OLEDs were sold to us as being cheaper and better than traditional LEDs, but they hit a bottleneck on the way to market: the high price of production. Partly the big price tag was due to indium tin oxide, which is used as an electrode in these energy-saving lights - and which is added to them via a painstaking, expensive process. A new method could simplify that process, producing OLEDs in a way that "faster, easier and cheaper".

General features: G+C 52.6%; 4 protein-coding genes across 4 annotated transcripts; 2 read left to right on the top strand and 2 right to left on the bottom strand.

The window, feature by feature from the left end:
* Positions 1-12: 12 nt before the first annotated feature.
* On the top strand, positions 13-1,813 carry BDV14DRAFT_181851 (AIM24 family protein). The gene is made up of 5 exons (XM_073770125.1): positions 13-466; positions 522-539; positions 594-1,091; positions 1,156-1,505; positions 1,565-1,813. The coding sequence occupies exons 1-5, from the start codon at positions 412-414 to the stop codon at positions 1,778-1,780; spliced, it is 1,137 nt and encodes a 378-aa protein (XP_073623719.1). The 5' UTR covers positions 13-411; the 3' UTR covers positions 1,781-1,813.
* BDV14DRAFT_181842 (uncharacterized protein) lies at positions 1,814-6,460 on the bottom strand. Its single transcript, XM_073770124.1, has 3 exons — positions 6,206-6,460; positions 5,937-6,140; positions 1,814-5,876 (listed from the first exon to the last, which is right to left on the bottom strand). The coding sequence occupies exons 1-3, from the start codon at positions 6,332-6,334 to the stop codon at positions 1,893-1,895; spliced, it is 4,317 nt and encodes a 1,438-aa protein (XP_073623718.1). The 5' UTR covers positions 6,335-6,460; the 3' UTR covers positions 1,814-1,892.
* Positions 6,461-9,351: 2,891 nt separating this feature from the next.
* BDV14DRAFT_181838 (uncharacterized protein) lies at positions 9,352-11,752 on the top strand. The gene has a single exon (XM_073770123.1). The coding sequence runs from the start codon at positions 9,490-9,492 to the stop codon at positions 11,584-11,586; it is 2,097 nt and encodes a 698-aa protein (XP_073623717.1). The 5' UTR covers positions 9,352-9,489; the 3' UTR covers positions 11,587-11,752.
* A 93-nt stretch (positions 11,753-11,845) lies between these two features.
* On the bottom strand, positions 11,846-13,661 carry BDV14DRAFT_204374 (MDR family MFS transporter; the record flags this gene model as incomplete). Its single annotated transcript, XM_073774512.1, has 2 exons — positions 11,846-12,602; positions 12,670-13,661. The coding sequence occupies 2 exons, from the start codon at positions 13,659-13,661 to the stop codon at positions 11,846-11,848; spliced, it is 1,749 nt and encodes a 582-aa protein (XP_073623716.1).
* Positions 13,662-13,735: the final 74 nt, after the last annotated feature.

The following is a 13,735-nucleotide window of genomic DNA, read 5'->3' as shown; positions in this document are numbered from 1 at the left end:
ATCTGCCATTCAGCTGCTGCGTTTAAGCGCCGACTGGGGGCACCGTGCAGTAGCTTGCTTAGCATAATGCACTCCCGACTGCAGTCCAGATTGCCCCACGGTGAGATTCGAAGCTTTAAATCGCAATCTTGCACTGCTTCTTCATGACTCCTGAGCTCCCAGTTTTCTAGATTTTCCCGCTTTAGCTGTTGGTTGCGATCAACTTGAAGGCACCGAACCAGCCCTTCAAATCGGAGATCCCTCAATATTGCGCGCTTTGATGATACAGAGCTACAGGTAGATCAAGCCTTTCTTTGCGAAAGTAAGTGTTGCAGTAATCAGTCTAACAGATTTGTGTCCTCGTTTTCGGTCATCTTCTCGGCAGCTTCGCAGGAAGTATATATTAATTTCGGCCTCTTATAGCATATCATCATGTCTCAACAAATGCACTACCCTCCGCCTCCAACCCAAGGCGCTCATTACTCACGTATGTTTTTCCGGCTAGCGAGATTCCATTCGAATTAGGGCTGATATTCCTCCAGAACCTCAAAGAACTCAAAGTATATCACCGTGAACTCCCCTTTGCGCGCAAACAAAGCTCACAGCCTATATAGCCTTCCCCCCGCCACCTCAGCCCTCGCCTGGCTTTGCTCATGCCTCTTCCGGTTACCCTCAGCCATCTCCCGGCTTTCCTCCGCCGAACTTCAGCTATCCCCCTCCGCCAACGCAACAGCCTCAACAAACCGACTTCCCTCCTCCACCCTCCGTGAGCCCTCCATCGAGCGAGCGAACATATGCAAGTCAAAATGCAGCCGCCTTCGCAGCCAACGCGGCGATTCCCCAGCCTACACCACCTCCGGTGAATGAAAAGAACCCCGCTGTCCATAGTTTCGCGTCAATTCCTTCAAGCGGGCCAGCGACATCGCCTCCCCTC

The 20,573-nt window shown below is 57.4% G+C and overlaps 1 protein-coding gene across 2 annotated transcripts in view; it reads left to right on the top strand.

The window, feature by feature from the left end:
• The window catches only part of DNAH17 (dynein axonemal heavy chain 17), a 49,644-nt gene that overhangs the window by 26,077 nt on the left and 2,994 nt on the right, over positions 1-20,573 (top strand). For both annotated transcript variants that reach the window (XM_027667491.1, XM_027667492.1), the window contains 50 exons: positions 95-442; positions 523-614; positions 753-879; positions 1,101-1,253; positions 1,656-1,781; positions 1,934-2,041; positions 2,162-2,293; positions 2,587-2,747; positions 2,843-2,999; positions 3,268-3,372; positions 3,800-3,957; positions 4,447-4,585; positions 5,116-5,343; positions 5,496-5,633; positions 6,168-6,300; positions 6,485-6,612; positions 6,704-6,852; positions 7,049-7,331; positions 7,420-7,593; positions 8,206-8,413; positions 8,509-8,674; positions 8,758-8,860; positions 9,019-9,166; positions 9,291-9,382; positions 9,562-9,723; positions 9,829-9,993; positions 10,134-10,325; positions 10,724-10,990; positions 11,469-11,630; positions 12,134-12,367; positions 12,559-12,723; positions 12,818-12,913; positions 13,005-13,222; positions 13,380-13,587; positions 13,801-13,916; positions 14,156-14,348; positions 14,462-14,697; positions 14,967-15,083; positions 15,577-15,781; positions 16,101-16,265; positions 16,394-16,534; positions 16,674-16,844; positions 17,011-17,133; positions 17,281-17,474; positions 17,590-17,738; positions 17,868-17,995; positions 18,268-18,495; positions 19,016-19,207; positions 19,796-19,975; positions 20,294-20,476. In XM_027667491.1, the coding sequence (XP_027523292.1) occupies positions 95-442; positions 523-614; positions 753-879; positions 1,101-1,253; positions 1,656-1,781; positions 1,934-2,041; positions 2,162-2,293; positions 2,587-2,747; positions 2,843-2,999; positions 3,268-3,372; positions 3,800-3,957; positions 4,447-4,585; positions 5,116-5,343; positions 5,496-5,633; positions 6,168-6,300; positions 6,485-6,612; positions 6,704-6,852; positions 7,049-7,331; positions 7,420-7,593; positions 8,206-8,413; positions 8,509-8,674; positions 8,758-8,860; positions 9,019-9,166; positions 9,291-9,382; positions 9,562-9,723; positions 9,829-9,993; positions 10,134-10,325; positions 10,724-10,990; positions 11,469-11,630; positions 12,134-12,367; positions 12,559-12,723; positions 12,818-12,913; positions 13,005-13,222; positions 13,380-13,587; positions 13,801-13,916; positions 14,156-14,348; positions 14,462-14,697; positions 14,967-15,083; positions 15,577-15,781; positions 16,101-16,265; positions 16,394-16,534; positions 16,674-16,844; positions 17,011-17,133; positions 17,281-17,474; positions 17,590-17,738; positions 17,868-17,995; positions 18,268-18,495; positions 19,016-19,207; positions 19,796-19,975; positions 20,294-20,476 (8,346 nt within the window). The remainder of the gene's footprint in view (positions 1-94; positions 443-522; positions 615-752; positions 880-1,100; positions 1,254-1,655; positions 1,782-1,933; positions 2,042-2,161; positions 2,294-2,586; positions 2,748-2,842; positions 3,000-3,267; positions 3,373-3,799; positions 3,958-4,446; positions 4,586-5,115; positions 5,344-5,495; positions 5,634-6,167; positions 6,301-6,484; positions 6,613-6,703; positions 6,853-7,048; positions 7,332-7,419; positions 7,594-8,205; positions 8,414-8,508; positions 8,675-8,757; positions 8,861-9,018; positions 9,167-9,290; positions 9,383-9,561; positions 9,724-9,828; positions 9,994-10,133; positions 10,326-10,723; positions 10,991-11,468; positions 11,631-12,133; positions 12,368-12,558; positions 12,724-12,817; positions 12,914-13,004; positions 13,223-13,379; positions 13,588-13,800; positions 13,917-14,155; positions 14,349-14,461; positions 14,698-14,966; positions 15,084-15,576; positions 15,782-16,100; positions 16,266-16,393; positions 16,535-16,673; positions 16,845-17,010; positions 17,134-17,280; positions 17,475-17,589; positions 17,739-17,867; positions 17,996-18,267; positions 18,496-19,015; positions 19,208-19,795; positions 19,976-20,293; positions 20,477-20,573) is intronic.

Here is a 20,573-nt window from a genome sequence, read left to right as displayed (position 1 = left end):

The secret ingredient? Chlorine.
The indium tin oxide is zapped with UV light in the presence of chlorinated cleaning solution, which fragments. These rogue bits of chlorine then attach to the indium tin oxide in a single-atom thick layer, replacing the previously-required three extra levels of materials. This reduces the number of organic layers on the OLED from 5-6 down to 2-3. Fewer layers means lower costs, faster manufacturing, and brighter OLEDs. Plus, better gadgets for us.
Republished from io9